Way ahead of my time, a self-portrait of my suffering. (Bulging lips due to braces).

Way ahead of my time, a self-portrait of my suffering. (Bulging lips due to braces, not collagen injections).

Another memory is triggered when I hear Bonnie Raitt belt out “I Can’t Make You Love Me”.  The year was 1991, and my 15-year-old self sat out on our covered patio in the rain, boombox in my lap, playing my mix tape over and over in misery.  My mix tape was recorded off the radio and, as such, had annoying DJ voice overs at the beginning or end of songs that disrupted my gloom.  Or – my masterful recording technique showing – on some songs I would wait until the DJ chatter subsided to hit “Record” so the song would start abruptly on the second stanza.  Didn’t matter.  The rain would drizzle and I would mope.  Pause.  Rewind. And mope.  Sometimes, my dad would stick his head out the door to ask, awkwardly, if I was alright.  I’d nod glumly.  He’d go back inside to watch “The Andy Griffith Show” and wish he lived in a fictional and less-complicated Mayberry.

I still have that tape, even though I haven’t owned a tape player in years…

Radio Recorded Love Songs 1991

Radio Recorded Love Songs November, 1991

Yellowed index card with list of recorded love songs - Side A

Yellowed index card with list of songs – Side A.  Lots of “Piano Music”.  “Piano Music” is apparently a good choice when you’re feeling down and out.

Around this time, I was also going through my “Victorian” phase.  You know the “Victorian” phase, right?  The phase where you dress like you’re from the Victorian age and attempt to talk and behave as if you live in another century?  No?  You didn’t go through that phase?  Well, I did.  And it lasted about two years.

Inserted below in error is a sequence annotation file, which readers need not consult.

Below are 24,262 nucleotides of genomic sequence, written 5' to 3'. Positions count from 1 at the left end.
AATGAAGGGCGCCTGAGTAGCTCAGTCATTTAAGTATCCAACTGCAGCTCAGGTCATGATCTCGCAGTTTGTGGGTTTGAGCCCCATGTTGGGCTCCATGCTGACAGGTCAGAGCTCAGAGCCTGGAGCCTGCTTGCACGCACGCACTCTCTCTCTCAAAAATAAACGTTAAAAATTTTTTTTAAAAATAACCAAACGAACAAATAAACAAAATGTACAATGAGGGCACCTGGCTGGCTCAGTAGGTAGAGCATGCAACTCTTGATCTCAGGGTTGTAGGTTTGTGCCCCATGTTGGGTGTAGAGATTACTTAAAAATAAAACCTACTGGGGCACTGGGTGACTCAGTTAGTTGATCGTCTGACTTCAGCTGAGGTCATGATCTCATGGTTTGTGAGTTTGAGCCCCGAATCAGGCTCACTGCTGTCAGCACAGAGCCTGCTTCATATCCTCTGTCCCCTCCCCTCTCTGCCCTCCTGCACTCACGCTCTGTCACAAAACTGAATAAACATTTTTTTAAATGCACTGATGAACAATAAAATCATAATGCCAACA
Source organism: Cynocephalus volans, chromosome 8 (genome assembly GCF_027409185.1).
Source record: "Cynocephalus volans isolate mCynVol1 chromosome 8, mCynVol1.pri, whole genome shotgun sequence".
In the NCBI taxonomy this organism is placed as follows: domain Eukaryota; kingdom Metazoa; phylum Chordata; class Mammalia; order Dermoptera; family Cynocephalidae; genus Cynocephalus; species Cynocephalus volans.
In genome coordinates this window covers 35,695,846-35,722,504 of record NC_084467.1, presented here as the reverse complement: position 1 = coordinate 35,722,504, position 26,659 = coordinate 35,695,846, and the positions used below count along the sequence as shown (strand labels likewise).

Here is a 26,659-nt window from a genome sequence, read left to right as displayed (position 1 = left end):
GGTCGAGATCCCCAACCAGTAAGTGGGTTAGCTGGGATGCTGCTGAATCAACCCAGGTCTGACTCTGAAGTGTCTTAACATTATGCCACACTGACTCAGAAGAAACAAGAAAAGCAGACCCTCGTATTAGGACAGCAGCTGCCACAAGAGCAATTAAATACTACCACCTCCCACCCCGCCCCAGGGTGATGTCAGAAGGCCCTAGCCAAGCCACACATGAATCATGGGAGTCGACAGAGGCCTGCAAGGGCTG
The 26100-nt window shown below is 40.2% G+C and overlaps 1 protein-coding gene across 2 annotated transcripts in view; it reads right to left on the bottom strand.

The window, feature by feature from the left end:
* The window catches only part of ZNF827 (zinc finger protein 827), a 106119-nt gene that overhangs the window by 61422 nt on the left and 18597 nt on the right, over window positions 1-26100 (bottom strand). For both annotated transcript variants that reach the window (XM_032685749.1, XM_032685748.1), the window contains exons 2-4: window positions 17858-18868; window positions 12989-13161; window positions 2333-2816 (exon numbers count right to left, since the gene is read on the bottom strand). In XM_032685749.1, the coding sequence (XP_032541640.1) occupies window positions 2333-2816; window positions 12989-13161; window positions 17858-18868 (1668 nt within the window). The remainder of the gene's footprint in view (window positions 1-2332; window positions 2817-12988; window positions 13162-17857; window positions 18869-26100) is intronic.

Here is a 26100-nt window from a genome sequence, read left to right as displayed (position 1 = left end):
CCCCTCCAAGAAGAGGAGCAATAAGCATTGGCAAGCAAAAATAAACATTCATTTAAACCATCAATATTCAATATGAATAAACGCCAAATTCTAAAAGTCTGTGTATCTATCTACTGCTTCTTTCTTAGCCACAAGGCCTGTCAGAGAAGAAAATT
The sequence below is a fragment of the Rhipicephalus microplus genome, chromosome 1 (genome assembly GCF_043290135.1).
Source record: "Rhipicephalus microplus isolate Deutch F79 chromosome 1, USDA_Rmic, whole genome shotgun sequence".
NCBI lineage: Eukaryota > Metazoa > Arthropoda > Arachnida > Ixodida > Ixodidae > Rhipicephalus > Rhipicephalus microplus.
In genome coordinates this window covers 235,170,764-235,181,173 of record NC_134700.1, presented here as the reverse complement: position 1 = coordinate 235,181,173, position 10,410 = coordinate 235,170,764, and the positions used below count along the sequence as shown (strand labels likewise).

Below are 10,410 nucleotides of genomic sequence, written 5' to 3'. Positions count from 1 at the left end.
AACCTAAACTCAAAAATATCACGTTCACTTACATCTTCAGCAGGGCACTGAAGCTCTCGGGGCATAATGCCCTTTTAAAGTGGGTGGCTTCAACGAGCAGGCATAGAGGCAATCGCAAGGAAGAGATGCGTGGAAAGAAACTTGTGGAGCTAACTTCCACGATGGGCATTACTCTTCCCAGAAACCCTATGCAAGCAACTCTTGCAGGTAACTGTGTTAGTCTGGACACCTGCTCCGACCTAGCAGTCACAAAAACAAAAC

I wondered why no one wanted to date me while I spoke softly (to seem genteel) and said things like “Why doesn’t he wish to be with me?”  or “If only I could find a gentleman who would weave wreaths of flowers into my hair whilst reciting Tennyson”.  My best friend, Stephanie, gave me – and still gives me – a lot of crap about my Victorian phase.  She was convinced that I wanted to date a gay man, and had no trouble telling me so.  My mom refers to this as the time that I spoke in my “soft voice”…as in, “Remember?  I think that was when you were speaking in your soft voice”.  *Cringe*  And my sister just laughs if this phase ever comes up.  The “Victorian” phase would take up an entire post, so I’ll leave you with just a taste for now.

Thing is, I know that you don’t need a man to be happy.  But having a partner to share life’s ups and downs is…well…comforting.  And I’m grateful that I found Brian.  We might annoy the crap out of each other now and then, but we’re mostly happy.

Hard Rock Tee (tucked in and poufed out), high waisted, stonewashed jeans, gold chain, big earring orbs - Brian REALLY wishes he knew me when I had this look.

Hard Rock Tee (tucked in and poufed out), high waisted, stonewashed jeans, gold chain, big earring orbs – Brian REALLY wishes he knew me when I had this look…

And, while I want Lola to know that a man does not define her, I don’t want to set her up to be so bound and determined to prove her independence that she misses out on love and ends up lonely, either.

But, mostly – as I watch her sleeping peacefully – I dread the day that she has the giant empty pit in her stomach that won’t go away.  The day she wonders why “he” doesn’t love her.  The day she doubts her self worth.  The day she loses her appetite and hides in her room and cries into her pillow.  Oh, my God.  Do I dread that day.  Because I love this little being so much I cannot imagine anyone or anything causing her pain.

And I realize that is the day that my heart will be broken once again, too.

Advertisements